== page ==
Active Directory: Scary for some, a cinch for others

Two years since its initial release, Microsoft's Active Directory is finally making headway within the enterprise.

Two years since its initial release, Microsoft's Active Directory is finally making headway within the enterprise.

According to a recent TechTarget survey of 950 Windows IT professionals, nearly 40% of respondents said they have installed Active Directory, and another 13% plan to do so within six months. More than 20% said they will install Active Directory within two years. Only a quarter said they have no plans to install the software.

The trademarked directory, first released in May 2000, is central to Microsoft's networking architecture and the Windows 2000 operating system. But until recently, companies have been slow to adopt it because of its complex, confusing and costly installation process.

Analysts say the largest companies are among the first adopters -- they've got the money and the staff to build a test bed, which gives a company a place to try out AD in a recreated corporate environment before introducing it within a production environment.

Amerada Hess Corp. is one example of a large corporation that invested in building a parallel environment to minimize risks. Amerada Hess is mid-way through a three-year upgrade that includes a move to Active Directory (now completed), upgrades to Windows 2000 Professional (under way), and upgrades to servers (on tap for next year).

"I completely understand someone's reaction to undertaking this complicated migration [reluctantly]," said George Defenbaugh, manager of global IT infrastructure projects.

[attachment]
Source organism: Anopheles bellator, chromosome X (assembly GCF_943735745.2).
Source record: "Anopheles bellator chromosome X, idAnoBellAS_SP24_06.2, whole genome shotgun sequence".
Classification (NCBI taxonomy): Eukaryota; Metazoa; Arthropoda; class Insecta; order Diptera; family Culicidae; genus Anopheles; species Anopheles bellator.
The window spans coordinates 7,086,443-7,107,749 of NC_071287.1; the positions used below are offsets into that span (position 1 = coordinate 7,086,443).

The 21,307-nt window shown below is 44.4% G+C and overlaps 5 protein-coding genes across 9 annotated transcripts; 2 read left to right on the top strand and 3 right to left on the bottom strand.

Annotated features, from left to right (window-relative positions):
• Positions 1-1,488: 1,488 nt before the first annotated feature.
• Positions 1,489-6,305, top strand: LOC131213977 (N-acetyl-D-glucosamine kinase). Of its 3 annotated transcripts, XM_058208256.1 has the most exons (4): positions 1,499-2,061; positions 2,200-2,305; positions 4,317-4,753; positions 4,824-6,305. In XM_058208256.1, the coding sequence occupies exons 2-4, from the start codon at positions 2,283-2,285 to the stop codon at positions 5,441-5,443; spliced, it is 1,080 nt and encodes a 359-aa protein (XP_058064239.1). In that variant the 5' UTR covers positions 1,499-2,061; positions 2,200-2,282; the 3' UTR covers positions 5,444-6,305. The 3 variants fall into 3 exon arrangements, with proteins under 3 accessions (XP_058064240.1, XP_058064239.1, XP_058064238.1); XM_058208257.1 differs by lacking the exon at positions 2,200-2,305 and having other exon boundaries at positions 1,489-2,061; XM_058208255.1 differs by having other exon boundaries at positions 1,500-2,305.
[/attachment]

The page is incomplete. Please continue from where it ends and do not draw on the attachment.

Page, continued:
At one point Defenbaugh said he became overwhelmed by the thought of the migration and how much staff retraining it would require. In the end, however, the company cut over without a hitch.

Two years of planning and test modeling made their fears unfounded. Amerda Hess was ready long before they flipped the switch. But many smaller companies can't afford to test the water before they dive in.

"When you look at the cost of doing upgrade evaluations and testing how it will integrate with other systems -- you have to test how it will impact your other systems -- plus licensing costs, it really doesn't make it feasible," said Matt Pierce, a network administrator at Saferent Inc., a Denver company that screens applicants for apartment communities.

And without a compelling reason to install Active Directory, these smaller companies will continue to hold off on adoption as long as they can. "We're still evaluating the risks versus the rewards," said Mark Resh, CIO at Standard Forms, a division of WorkFlow Management Inc., Palm Beach, Fla. "It's probably a foregone conclusion that we will [upgrade], but at this point, there is a consensus that there is no reason to rush out and do it."

Dan Kusnetzky, vice president of systems software research at IDC, says Active Directory still lacks some basic management tools that would make it easier for customers to manage their systems, and the software could be more scalable than it is today.

Furthermore, despite Microsoft's push for companies to adopt an all-Windows computing environment, most enterprises have a mixture of operating systems that have evolved over the years. What these people really need is an "ueber directory" that can accommodate their patchwork of directory information and systems, Kusnetsky observed.

The benefit of Active Directory is that it hierarchically stores information about network objects. By doing so, it helps manage user authorization and assists with systems provisioning. Directory centered environments are also cheaper to run, Kusnetszky said.

But a continuing problem, according to Al Gillen, an analyst at IDC, is the lack of tools to make the software easy to install. Customers who start down the path without proper planning will run into trouble.

Microsoft doesn't really have any program to help customers move toward Windows 2000. "They are telling people how easy it will be and they have programs for early adopters, but most people will have to work with their hardware vendors," Gillen said.

Over time, Saferent's Pierce said he thinks more small companies will make the switch, but as long as Microsoft is rolling out products at such a fast clip, he predicts those companies will wait to see just how much will be compatible with older systems.

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